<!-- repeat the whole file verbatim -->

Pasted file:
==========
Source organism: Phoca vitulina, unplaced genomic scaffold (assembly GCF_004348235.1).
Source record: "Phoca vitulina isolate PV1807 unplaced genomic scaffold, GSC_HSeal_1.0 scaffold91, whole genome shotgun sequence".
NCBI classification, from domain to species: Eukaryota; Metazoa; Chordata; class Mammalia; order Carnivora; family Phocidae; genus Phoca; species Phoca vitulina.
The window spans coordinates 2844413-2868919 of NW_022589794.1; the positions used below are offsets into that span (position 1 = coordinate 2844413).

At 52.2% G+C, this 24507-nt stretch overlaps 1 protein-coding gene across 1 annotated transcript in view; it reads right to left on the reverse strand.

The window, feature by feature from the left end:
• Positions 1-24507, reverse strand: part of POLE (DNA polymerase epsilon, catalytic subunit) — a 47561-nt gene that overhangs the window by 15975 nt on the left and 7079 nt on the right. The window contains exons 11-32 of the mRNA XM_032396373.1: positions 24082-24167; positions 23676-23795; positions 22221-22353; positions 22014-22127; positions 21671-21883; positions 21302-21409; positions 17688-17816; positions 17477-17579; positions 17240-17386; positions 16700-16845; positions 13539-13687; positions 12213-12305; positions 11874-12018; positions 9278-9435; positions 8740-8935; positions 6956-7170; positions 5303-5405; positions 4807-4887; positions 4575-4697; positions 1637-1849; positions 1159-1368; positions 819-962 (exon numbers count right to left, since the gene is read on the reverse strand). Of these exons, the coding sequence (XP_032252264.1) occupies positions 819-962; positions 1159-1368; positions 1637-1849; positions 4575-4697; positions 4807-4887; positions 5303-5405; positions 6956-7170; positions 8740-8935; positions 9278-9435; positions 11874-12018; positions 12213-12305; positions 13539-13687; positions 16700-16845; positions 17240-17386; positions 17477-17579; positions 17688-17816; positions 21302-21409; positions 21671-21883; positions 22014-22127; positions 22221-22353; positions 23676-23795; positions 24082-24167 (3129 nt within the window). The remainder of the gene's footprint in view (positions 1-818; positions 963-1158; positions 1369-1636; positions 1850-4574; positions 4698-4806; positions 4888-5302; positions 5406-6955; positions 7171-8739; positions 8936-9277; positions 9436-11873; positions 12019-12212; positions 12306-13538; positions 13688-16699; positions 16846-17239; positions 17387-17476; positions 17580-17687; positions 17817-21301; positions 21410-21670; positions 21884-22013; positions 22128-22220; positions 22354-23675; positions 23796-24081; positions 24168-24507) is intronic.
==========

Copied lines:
Source organism: Phoca vitulina, unplaced genomic scaffold (assembly GCF_004348235.1).
Source record: "Phoca vitulina isolate PV1807 unplaced genomic scaffold, GSC_HSeal_1.0 scaffold91, whole genome shotgun sequence".
NCBI classification, from domain to species: Eukaryota; Metazoa; Chordata; class Mammalia; order Carnivora; family Phocidae; genus Phoca; species Phoca vitulina.
The window spans coordinates 2844413-2868919 of NW_022589794.1; the positions used below are offsets into that span (position 1 = coordinate 2844413).

At 52.2% G+C, this 24507-nt stretch overlaps 1 protein-coding gene across 1 annotated transcript in view; it reads right to left on the reverse strand.

The window, feature by feature from the left end:
• Positions 1-24507, reverse strand: part of POLE (DNA polymerase epsilon, catalytic subunit) — a 47561-nt gene that overhangs the window by 15975 nt on the left and 7079 nt on the right. The window contains exons 11-32 of the mRNA XM_032396373.1: positions 24082-24167; positions 23676-23795; positions 22221-22353; positions 22014-22127; positions 21671-21883; positions 21302-21409; positions 17688-17816; positions 17477-17579; positions 17240-17386; positions 16700-16845; positions 13539-13687; positions 12213-12305; positions 11874-12018; positions 9278-9435; positions 8740-8935; positions 6956-7170; positions 5303-5405; positions 4807-4887; positions 4575-4697; positions 1637-1849; positions 1159-1368; positions 819-962 (exon numbers count right to left, since the gene is read on the reverse strand). Of these exons, the coding sequence (XP_032252264.1) occupies positions 819-962; positions 1159-1368; positions 1637-1849; positions 4575-4697; positions 4807-4887; positions 5303-5405; positions 6956-7170; positions 8740-8935; positions 9278-9435; positions 11874-12018; positions 12213-12305; positions 13539-13687; positions 16700-16845; positions 17240-17386; positions 17477-17579; positions 17688-17816; positions 21302-21409; positions 21671-21883; positions 22014-22127; positions 22221-22353; positions 23676-23795; positions 24082-24167 (3129 nt within the window). The remainder of the gene's footprint in view (positions 1-818; positions 963-1158; positions 1369-1636; positions 1850-4574; positions 4698-4806; positions 4888-5302; positions 5406-6955; positions 7171-8739; positions 8936-9277; positions 9436-11873; positions 12019-12212; positions 12306-13538; positions 13688-16699; positions 16846-17239; positions 17387-17476; positions 17580-17687; positions 17817-21301; positions 21410-21670; positions 21884-22013; positions 22128-22220; positions 22354-23675; positions 23796-24081; positions 24168-24507) is intronic.